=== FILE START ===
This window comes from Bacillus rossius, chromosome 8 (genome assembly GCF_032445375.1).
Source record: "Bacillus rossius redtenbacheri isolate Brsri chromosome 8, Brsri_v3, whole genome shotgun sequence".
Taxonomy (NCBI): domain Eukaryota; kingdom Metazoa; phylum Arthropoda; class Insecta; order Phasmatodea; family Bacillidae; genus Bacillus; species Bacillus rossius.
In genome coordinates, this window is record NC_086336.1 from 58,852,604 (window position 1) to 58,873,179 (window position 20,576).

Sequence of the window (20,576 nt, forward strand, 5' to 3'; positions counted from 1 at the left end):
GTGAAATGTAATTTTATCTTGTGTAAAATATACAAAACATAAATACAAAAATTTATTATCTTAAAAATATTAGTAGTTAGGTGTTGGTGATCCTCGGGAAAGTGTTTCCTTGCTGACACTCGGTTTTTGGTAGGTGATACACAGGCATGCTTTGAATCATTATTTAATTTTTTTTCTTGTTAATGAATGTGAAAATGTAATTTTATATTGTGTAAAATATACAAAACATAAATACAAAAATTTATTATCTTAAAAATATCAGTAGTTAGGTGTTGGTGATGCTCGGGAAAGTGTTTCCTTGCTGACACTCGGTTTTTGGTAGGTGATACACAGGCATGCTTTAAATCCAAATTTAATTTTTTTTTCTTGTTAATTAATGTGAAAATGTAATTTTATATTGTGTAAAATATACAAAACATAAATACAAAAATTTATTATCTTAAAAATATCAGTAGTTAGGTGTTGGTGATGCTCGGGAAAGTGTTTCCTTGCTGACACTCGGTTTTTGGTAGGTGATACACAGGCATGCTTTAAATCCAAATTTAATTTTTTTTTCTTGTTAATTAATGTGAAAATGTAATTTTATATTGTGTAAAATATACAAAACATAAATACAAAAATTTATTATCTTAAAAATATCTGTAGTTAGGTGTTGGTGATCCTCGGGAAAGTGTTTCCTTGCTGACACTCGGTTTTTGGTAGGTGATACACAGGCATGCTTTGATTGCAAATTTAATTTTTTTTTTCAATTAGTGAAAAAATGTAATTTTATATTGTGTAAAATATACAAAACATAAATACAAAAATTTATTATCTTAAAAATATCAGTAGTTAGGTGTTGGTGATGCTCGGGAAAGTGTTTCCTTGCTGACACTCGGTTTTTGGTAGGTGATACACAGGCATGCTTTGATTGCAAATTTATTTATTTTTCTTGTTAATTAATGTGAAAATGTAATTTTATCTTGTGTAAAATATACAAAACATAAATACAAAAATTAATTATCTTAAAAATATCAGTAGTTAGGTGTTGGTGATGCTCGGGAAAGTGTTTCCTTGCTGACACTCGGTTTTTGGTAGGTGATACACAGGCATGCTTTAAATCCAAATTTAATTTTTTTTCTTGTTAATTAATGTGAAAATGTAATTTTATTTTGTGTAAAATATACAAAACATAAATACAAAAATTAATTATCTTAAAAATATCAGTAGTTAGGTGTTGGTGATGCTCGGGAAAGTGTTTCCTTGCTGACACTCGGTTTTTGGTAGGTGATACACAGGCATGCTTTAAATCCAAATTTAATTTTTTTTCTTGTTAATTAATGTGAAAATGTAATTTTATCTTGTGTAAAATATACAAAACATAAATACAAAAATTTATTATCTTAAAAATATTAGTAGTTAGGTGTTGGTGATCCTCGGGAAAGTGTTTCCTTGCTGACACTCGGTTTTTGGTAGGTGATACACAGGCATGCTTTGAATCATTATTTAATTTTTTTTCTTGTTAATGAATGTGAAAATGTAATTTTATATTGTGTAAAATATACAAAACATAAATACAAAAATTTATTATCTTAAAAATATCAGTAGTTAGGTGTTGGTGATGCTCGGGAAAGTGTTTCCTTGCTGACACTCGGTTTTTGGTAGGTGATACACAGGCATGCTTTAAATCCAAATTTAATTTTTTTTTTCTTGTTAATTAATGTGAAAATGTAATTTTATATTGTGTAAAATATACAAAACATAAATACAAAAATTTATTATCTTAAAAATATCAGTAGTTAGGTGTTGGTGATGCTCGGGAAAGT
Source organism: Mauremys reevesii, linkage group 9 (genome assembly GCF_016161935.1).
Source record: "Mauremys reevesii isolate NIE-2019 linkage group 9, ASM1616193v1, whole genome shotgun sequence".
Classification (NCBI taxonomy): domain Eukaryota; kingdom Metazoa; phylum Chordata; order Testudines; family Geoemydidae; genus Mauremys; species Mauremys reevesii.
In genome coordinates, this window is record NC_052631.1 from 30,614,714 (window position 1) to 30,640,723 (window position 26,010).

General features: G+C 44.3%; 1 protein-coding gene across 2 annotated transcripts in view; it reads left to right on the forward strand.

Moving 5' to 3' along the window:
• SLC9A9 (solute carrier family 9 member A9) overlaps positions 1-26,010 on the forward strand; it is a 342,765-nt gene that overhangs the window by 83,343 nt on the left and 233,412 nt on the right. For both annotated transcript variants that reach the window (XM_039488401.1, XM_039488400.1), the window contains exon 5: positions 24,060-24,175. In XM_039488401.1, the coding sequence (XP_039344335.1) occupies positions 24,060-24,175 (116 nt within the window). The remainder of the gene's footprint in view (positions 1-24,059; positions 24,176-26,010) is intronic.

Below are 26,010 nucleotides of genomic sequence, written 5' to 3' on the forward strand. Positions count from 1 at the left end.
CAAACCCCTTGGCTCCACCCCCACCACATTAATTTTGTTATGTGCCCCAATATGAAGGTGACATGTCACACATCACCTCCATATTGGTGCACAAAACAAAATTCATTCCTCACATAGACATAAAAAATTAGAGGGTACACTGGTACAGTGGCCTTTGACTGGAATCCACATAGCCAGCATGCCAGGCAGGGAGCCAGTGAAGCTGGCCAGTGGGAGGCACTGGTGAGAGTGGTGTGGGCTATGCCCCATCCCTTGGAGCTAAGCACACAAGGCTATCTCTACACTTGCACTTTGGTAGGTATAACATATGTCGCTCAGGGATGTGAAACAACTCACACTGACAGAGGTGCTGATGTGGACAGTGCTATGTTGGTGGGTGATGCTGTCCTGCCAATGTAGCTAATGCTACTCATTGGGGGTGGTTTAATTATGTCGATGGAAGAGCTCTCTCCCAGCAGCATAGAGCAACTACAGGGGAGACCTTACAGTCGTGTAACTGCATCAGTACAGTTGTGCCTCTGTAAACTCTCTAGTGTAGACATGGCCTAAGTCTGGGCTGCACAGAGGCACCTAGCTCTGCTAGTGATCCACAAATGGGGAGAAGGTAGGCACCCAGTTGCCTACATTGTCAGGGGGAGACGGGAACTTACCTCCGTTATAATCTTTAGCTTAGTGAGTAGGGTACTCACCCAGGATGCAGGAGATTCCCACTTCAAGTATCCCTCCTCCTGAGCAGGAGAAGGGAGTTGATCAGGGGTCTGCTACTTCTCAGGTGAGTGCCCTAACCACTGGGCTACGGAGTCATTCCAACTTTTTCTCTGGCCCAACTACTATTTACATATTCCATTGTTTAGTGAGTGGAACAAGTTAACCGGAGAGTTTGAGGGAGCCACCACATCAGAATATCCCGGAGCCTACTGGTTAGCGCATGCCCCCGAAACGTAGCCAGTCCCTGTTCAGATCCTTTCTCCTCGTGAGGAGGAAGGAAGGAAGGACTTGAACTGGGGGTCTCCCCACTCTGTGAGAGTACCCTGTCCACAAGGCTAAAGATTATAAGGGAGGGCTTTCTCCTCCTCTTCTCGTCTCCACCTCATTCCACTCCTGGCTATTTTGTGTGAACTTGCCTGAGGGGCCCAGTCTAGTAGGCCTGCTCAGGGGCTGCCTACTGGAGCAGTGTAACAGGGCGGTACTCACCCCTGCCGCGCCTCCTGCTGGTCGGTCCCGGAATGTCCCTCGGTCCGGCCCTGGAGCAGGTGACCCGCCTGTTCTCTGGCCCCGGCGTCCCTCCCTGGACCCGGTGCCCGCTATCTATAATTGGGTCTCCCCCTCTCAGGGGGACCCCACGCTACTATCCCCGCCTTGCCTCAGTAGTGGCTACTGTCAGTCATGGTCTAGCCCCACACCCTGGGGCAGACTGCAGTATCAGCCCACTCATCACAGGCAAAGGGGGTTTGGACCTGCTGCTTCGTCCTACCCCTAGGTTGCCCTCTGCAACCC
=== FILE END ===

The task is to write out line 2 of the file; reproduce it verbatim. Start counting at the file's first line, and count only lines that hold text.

Source record: "Bacillus rossius redtenbacheri isolate Brsri chromosome 8, Brsri_v3, whole genome shotgun sequence".